Appupen’s Rashtraman comics use ribald humour to reflect political reality ♦
This story was originally published in India Today.
On November 28, Appupen put up an installment from his new comic book Rashtrayana II: Divide and Fool, which is being serialized on Brainded, the website and collective he co-founded five years ago. The chapter featured a graffiti artist spraying slogans against the series’ ostensible hero, the saffron cape-swirling sarkari strongman Rashtraman. As the artist tags a wall, an arm snakes into the frame and nabs him. It is the long arm of Lady Justis, one of Rashtraman’s various sidekicks (others include Propagandhi, Vigil Aunty, Bat-Manu and Win Diesel). The artist who is forced to edit the Constitution of Rashtria as penance for criticizing the government.
Just a few days later, Attorney General KK Venugopal allowed contempt of court proceedings against Rachita Taneja, the artist behind Sanitary Panels, a webcomic that tackles injustice and political corruption using stick figure characters. ‘We had this street artist getting screwed in Rashtraman, and almost the next day it happened to Rachita,’ says Appupen (artist George Mathen’s nom de plume) over the phone from Bengaluru. In response, Brainded started #SolidarityPanels on Instagram and solicited drawings. Cartoonists and readers sent in their own ‘stick men and women who have more spine than the supreme crybaby of India’, as one caption put it.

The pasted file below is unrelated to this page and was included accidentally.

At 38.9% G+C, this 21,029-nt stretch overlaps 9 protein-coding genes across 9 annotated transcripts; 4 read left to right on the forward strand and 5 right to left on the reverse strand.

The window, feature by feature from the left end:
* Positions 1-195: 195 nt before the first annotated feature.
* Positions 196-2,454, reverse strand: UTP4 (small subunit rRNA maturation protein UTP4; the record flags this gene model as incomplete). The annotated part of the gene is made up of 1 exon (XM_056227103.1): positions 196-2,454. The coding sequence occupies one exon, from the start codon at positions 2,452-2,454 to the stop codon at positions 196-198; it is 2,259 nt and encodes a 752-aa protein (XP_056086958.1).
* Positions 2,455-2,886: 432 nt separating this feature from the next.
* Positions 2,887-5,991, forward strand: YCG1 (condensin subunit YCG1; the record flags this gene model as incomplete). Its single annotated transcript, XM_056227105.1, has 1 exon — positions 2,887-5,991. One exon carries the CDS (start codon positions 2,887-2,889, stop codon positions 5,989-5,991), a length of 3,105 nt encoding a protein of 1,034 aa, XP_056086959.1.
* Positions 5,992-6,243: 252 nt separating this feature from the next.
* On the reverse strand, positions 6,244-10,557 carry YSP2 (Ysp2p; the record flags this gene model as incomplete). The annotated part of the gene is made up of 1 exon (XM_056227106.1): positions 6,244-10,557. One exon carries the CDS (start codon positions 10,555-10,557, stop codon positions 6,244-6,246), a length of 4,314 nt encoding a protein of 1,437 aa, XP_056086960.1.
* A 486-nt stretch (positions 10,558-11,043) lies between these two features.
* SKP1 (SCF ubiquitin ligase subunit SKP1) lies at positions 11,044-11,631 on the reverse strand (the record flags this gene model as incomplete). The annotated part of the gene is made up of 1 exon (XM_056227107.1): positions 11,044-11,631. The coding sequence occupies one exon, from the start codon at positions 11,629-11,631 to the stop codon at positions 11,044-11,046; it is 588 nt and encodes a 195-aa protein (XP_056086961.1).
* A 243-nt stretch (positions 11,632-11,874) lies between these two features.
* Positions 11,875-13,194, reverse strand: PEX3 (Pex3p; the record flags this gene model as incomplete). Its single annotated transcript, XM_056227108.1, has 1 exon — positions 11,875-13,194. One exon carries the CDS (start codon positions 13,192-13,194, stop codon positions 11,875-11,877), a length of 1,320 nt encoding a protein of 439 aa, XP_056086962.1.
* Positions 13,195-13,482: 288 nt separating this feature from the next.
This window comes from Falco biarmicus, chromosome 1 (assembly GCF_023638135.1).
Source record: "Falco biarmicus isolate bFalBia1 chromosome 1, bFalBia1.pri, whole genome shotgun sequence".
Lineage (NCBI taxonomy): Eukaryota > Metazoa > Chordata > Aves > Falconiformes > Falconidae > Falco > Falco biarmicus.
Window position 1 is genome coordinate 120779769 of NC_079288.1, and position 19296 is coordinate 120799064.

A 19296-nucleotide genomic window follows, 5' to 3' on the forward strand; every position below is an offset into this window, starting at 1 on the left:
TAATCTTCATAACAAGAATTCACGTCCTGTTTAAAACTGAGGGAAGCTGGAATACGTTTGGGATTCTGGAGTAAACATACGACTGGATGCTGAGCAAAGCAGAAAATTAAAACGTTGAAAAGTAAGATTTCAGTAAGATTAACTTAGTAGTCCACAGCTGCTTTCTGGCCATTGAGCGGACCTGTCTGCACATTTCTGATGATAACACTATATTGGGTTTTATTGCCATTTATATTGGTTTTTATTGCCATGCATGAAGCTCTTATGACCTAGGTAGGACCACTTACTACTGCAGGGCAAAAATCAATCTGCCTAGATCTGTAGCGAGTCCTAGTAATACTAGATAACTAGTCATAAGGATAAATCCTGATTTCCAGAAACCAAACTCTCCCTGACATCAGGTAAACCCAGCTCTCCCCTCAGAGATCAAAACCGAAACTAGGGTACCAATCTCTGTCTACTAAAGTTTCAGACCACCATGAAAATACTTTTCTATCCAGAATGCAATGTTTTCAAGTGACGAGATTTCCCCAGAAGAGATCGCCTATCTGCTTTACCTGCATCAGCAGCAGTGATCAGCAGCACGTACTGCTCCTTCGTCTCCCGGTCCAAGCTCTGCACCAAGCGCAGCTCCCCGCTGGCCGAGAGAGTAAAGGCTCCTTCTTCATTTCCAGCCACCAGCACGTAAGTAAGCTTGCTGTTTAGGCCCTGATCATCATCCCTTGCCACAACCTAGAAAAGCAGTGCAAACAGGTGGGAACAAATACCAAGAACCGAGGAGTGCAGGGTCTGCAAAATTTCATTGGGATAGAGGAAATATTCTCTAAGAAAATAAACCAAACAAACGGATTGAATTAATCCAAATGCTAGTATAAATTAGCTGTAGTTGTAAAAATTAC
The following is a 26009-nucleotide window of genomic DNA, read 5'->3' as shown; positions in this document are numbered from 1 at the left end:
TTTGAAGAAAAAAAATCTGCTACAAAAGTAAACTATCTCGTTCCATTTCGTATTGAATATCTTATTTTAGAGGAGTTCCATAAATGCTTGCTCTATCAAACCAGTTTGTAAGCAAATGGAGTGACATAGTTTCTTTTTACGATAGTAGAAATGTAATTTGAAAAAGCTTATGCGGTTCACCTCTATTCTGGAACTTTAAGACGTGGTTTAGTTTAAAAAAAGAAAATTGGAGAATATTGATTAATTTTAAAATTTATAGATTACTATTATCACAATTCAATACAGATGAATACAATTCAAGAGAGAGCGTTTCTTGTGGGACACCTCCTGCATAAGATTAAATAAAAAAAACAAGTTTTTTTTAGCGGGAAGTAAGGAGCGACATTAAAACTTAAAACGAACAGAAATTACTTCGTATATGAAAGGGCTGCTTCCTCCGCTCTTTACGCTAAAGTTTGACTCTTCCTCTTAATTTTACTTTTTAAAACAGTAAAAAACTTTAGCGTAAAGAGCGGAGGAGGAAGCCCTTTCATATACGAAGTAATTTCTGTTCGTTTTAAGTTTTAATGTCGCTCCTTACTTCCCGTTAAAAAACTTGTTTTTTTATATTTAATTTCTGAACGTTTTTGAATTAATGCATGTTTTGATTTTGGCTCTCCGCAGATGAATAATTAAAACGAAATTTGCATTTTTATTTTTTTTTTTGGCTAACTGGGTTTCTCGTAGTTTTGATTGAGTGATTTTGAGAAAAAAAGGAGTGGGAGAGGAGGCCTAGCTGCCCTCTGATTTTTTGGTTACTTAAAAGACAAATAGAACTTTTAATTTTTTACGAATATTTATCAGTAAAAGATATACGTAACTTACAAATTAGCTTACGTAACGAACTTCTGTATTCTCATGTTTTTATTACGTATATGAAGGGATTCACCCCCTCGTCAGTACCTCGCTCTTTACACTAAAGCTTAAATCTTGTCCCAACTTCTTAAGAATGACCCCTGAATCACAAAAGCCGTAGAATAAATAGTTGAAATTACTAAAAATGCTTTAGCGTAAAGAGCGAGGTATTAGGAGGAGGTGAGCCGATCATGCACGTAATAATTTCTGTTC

Unlike Sanitary Panels, which makes no bones about being politically confrontational, Appupen didn’t set out to make overtly anti-establishment comics. His earlier works, beginning with Moonward (2009), were deeply engaged with political issues but predominantly visually driven, oneiric and allegorical. ‘Moonward was basically a critique of the corporate view of the world,’ Appupen says. His work in the advertising industry, ‘was hitting me a lot’, particularly after working on a project in the early 2000s about victims of the Bhopal gas tragedy. ‘State power was not as intimidating at the time,’ he adds. ‘Slowly, along the way, corporate power grew, and its link with state power solidified. When both them started coming together it really started threatening free thinking for artists.’
‘Its what we were afraid of,’ Appupen says. ‘And it’s very nicely done. There’s an adversarial environment – everybody is sensitive about everything. You don’t know who you are going to offend with what you say.’ (The title Divide and Fool refers to the fact that ‘the voices of dissent are divided between a hundred things right now,’ he says.) Appupen eventually branched out into more directly critical comics, beginning with commentary column Dystopian Times, then the Rashtraman series and first Rashtrayana book, Trouble in Paradesh (self-published in 2018).